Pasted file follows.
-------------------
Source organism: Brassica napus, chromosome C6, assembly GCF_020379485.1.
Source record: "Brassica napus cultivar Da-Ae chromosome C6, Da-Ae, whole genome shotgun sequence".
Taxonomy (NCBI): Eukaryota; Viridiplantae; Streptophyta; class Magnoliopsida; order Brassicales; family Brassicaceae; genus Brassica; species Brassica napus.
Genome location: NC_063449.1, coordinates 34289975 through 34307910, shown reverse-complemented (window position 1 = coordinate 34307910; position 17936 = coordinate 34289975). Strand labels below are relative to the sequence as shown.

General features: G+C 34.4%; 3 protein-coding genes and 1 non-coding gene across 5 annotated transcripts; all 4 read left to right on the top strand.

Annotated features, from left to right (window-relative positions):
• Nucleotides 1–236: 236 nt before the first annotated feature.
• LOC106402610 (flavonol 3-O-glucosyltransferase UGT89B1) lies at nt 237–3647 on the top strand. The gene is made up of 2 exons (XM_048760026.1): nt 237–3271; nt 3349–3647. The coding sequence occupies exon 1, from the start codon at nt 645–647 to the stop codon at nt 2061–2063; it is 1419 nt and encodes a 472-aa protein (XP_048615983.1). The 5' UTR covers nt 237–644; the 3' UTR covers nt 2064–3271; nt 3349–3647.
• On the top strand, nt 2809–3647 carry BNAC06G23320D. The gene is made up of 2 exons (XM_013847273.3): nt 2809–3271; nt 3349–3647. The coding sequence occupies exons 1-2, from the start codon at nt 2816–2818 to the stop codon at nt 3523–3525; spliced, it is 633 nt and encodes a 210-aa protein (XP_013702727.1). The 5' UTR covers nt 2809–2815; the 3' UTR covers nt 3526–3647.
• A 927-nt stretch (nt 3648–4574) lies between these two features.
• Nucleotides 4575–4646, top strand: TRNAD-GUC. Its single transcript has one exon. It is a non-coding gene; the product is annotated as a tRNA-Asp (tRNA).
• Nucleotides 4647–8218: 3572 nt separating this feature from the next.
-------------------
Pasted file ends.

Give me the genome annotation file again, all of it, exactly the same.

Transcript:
Source organism: Brassica napus, chromosome C6, assembly GCF_020379485.1.
Source record: "Brassica napus cultivar Da-Ae chromosome C6, Da-Ae, whole genome shotgun sequence".
Taxonomy (NCBI): Eukaryota; Viridiplantae; Streptophyta; class Magnoliopsida; order Brassicales; family Brassicaceae; genus Brassica; species Brassica napus.
Genome location: NC_063449.1, coordinates 34289975 through 34307910, shown reverse-complemented (window position 1 = coordinate 34307910; position 17936 = coordinate 34289975). Strand labels below are relative to the sequence as shown.

General features: G+C 34.4%; 3 protein-coding genes and 1 non-coding gene across 5 annotated transcripts; all 4 read left to right on the top strand.

Annotated features, from left to right (window-relative positions):
• Nucleotides 1–236: 236 nt before the first annotated feature.
• LOC106402610 (flavonol 3-O-glucosyltransferase UGT89B1) lies at nt 237–3647 on the top strand. The gene is made up of 2 exons (XM_048760026.1): nt 237–3271; nt 3349–3647. The coding sequence occupies exon 1, from the start codon at nt 645–647 to the stop codon at nt 2061–2063; it is 1419 nt and encodes a 472-aa protein (XP_048615983.1). The 5' UTR covers nt 237–644; the 3' UTR covers nt 2064–3271; nt 3349–3647.
• On the top strand, nt 2809–3647 carry BNAC06G23320D. The gene is made up of 2 exons (XM_013847273.3): nt 2809–3271; nt 3349–3647. The coding sequence occupies exons 1-2, from the start codon at nt 2816–2818 to the stop codon at nt 3523–3525; spliced, it is 633 nt and encodes a 210-aa protein (XP_013702727.1). The 5' UTR covers nt 2809–2815; the 3' UTR covers nt 3526–3647.
• A 927-nt stretch (nt 3648–4574) lies between these two features.
• Nucleotides 4575–4646, top strand: TRNAD-GUC. Its single transcript has one exon. It is a non-coding gene; the product is annotated as a tRNA-Asp (tRNA).
• Nucleotides 4647–8218: 3572 nt separating this feature from the next.